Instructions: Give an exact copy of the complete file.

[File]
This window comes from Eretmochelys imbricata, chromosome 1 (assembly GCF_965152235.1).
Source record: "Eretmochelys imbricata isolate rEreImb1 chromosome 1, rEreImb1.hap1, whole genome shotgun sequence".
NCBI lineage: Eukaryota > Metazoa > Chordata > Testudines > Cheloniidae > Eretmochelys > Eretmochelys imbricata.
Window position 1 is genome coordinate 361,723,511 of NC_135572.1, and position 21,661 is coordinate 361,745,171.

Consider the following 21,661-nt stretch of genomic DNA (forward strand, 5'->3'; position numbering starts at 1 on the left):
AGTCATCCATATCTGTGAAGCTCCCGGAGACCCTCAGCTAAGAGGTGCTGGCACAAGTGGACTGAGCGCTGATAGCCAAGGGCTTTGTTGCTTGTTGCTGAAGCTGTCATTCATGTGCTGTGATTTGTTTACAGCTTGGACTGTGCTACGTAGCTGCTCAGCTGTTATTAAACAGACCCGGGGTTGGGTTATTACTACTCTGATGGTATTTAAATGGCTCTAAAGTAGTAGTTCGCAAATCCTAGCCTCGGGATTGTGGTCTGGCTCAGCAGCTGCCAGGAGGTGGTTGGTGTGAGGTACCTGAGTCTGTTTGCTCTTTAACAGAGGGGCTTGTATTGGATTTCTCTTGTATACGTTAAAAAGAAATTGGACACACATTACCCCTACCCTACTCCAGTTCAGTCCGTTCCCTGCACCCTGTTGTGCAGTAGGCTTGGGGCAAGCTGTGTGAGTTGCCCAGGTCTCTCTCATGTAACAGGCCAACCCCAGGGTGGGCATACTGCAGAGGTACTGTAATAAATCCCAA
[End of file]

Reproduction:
This window comes from Eretmochelys imbricata, chromosome 1 (assembly GCF_965152235.1).
Source record: "Eretmochelys imbricata isolate rEreImb1 chromosome 1, rEreImb1.hap1, whole genome shotgun sequence".
NCBI lineage: Eukaryota > Metazoa > Chordata > Testudines > Cheloniidae > Eretmochelys > Eretmochelys imbricata.
Window position 1 is genome coordinate 361,723,511 of NC_135572.1, and position 21,661 is coordinate 361,745,171.

Consider the following 21,661-nt stretch of genomic DNA (forward strand, 5'->3'; position numbering starts at 1 on the left):
AGTCATCCATATCTGTGAAGCTCCCGGAGACCCTCAGCTAAGAGGTGCTGGCACAAGTGGACTGAGCGCTGATAGCCAAGGGCTTTGTTGCTTGTTGCTGAAGCTGTCATTCATGTGCTGTGATTTGTTTACAGCTTGGACTGTGCTACGTAGCTGCTCAGCTGTTATTAAACAGACCCGGGGTTGGGTTATTACTACTCTGATGGTATTTAAATGGCTCTAAAGTAGTAGTTCGCAAATCCTAGCCTCGGGATTGTGGTCTGGCTCAGCAGCTGCCAGGAGGTGGTTGGTGTGAGGTACCTGAGTCTGTTTGCTCTTTAACAGAGGGGCTTGTATTGGATTTCTCTTGTATACGTTAAAAAGAAATTGGACACACATTACCCCTACCCTACTCCAGTTCAGTCCGTTCCCTGCACCCTGTTGTGCAGTAGGCTTGGGGCAAGCTGTGTGAGTTGCCCAGGTCTCTCTCATGTAACAGGCCAACCCCAGGGTGGGCATACTGCAGAGGTACTGTAATAAATCCCAA